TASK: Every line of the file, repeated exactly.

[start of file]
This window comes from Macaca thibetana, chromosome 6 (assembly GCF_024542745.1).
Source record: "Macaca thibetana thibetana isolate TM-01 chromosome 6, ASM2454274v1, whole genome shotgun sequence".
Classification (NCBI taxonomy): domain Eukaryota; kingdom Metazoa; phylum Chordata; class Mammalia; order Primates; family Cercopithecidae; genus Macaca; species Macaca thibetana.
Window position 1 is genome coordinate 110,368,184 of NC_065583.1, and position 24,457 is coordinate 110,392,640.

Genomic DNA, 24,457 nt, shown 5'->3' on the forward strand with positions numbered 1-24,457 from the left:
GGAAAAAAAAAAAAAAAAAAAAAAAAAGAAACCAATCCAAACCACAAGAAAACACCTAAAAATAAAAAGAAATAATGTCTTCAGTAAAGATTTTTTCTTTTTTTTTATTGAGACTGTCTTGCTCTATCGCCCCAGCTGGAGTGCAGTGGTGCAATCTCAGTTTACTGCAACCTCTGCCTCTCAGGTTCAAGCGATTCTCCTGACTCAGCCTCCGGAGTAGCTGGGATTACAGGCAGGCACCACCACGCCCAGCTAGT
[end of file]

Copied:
This window comes from Macaca thibetana, chromosome 6 (assembly GCF_024542745.1).
Source record: "Macaca thibetana thibetana isolate TM-01 chromosome 6, ASM2454274v1, whole genome shotgun sequence".
Classification (NCBI taxonomy): domain Eukaryota; kingdom Metazoa; phylum Chordata; class Mammalia; order Primates; family Cercopithecidae; genus Macaca; species Macaca thibetana.
Window position 1 is genome coordinate 110,368,184 of NC_065583.1, and position 24,457 is coordinate 110,392,640.

Genomic DNA, 24,457 nt, shown 5'->3' on the forward strand with positions numbered 1-24,457 from the left:
GGAAAAAAAAAAAAAAAAAAAAAAAAAGAAACCAATCCAAACCACAAGAAAACACCTAAAAATAAAAAGAAATAATGTCTTCAGTAAAGATTTTTTCTTTTTTTTTATTGAGACTGTCTTGCTCTATCGCCCCAGCTGGAGTGCAGTGGTGCAATCTCAGTTTACTGCAACCTCTGCCTCTCAGGTTCAAGCGATTCTCCTGACTCAGCCTCCGGAGTAGCTGGGATTACAGGCAGGCACCACCACGCCCAGCTAGT